Is robbery so endemic? One of my wife’s colleagues, a veteran of dozens of catastrophes and crises, is amazed by the (relative) calm and absence of looting. She reports storefront windows broken, but the goods behind intact. She’s seldom seen a crisis so under control.
Most journalists I know are keenly aware of the impact of their work on public opinion and policy. Donations and immigration relief have happened so quickly and so generously in part because of the quick and impassioned reporting on the ground. But looters and thugs on the front page only bolsters impressions that Haitians are ungovernable. This is a tragedy if untrue.
It’s important to have a good filter to determine what the media is and is not reporting. This helps us get a more accurate view of what is happening.
Got this from vince. I believe that a gun less society or at least a society where guns are locked up at the police station or the police are at constant alert and anybody else with a gun outside of designated areas are automatically criminal can be enforced. Imagine how cool that would be, people still medieval enough to have blood feuds have to fight with swords and other like weapons.
Nandy Pacheco was the first to have the eyes to see the one thing that is there but should not be there. At least he was the first to try to do something about it with his dream of a Gunless Society. I don’t know if that dream is entirely realizable, but I know that we can, and should, stop the sheer flood of arms tumbling like “Ondoy” into these shores. The only thing worse than a country not being able to feed its population is a country not being able to feed its population while being able to arm it.
The notion that guns do not kill, people do, is idiotic. If Ivler had only his fists with him when he met Ebarle, Ebarle would still be alive. The most sober citizen is prone to road rage, among many other rages he is prone to in this country, and far better that he unburdens himself with curses than with bullets. Guns addle the brain worse than drugs. With drugs you can only harm yourself, not others. Might as well say shabu doesn’t kill, people do. Power does corrupt and absolute power absolutely, and nowhere does power reside more absolutely than in the hand with the gun. A proliferation of guns, with its attendant culture, swagger and fetish, warps a society as surely as the proliferation of cancer cells does a body. We need books, not guns.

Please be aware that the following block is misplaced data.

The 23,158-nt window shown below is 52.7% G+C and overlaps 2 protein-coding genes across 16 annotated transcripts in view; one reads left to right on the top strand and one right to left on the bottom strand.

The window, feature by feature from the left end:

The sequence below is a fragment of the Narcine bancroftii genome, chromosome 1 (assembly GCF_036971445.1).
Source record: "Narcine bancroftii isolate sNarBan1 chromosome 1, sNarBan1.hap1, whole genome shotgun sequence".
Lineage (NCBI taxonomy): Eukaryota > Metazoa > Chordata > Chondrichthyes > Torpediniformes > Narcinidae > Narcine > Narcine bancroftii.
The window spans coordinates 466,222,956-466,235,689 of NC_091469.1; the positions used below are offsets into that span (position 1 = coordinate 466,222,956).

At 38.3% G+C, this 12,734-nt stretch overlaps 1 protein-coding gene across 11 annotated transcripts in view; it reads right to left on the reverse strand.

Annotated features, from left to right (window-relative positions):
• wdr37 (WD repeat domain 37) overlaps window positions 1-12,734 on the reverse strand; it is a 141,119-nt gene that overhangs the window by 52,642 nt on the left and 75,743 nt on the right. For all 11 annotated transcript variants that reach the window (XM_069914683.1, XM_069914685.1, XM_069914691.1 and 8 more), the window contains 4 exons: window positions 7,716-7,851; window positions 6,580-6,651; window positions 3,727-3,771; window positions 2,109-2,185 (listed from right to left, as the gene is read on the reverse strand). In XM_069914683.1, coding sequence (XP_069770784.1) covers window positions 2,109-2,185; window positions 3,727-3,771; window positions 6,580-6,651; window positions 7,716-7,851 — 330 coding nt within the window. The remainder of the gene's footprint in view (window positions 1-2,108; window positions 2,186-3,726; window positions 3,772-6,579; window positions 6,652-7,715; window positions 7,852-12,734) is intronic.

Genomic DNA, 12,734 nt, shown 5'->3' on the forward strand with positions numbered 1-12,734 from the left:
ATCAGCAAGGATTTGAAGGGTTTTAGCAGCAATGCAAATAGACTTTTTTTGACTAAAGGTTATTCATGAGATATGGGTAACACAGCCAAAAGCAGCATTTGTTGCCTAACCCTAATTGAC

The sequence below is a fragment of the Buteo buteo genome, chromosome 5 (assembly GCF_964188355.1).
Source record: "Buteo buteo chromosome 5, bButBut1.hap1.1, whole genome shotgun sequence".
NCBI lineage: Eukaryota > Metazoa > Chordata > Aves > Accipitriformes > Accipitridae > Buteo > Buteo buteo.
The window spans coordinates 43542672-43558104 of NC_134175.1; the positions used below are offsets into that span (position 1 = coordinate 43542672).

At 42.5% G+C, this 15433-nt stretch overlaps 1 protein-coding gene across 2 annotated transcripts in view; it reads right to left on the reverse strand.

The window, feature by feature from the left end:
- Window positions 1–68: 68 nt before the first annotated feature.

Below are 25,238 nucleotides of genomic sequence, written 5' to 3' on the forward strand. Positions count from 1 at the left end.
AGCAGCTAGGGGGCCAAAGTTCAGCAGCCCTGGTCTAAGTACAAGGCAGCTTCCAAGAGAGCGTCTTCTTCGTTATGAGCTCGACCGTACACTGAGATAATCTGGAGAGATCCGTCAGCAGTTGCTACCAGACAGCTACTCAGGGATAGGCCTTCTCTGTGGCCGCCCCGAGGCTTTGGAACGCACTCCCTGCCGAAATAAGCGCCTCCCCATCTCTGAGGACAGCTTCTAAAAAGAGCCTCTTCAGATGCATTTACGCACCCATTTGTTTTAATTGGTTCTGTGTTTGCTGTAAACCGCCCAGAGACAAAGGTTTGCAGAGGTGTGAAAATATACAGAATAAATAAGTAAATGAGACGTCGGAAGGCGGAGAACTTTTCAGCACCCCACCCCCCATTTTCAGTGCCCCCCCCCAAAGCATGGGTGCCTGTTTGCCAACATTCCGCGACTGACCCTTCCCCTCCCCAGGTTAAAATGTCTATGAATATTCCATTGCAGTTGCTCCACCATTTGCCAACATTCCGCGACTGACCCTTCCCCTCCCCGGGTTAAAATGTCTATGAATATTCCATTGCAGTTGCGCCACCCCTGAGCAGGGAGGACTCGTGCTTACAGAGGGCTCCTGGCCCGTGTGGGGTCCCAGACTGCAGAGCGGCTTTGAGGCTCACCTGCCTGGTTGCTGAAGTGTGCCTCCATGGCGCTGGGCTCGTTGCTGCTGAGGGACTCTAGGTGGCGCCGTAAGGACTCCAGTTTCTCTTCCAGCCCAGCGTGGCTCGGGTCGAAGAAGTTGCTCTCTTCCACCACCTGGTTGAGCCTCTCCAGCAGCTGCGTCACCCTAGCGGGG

Buy the book, ban the gun.
On the fence whether I was going to watch this. Now, I probably will.
Imaginarium is the film Heath Ledger was doing at the time of his death, and it takes three fine actors to fill the vacancy: Johnny Depp, Jude Law, and Colin Farrell. Having four actors play the same role usually leads to confusion, but in this case it actually makes sense—the character’s appearance depends on the person who’s looking at him. The Imaginarium of Doctor Parnassus feels like a big, fantastic pop-up book: the spectacle overwhelms the story, but do you really care?
How true are these statements? anybody care to comment?
3. Villar passed measures “to make Pag-IBIG Fund contributions compulsory and to increase housing investments with the SSS.”
“Pag-IBIG is a main source of funding of Speaker Villar’s companies.”
Honesty or corruption?
4. Villar “incorporated in the landmark Comprehensive and Integrated Shelter Finance Act, Republic Act 7835, the recapitalization of the NHMFC, and the amendment to the Agri-Agra Law to include housing investment.”
It “mandates banks to extend to housing loans not utilized for agriculture and agrarian-reform credit. In other words, loanable funds for agriculture and agrarian credit are to be re-channeled to housing, Speaker Villar’s business.”
Honesty or corruption?
5. Villar co-authored House Bill 11005, which “increased the capital of the NHMFC” and is the main source of funding of Speaker Villar’s companies…. President Estrada admitted that the National Home Mortgage and Finance Corp. is at present bankrupt.… Increasing the capitalization of a bankrupt government financial institution benefited Representative Villar’s housing companies.”
Honesty or corruption?
6. “All lands covered by CARP [Comprehensive Agrarian Reform Program] cannot be used for residential, agricultural, industrial or other uses unless a clearance, conversion or exemption for a particular property is first issued by DAR [Department of Agrarian Reform].”
“Speaker Villar’s companies are developing or have developed 5,950 hectares or almost 60,000,000 square meters of CARP land into residential subdivisions without the appropriate DAR issuances that would authorize such lands to be used for residential purposes.”
Honesty or corruption?
7. “Manuela Corp. applied for and was granted a loan of P1 billion by the SSS…. Another P2-billion loan would be syndicated with another government financial institution, the GSIS. Total syndicated loan from the two GFIs: P3 billion.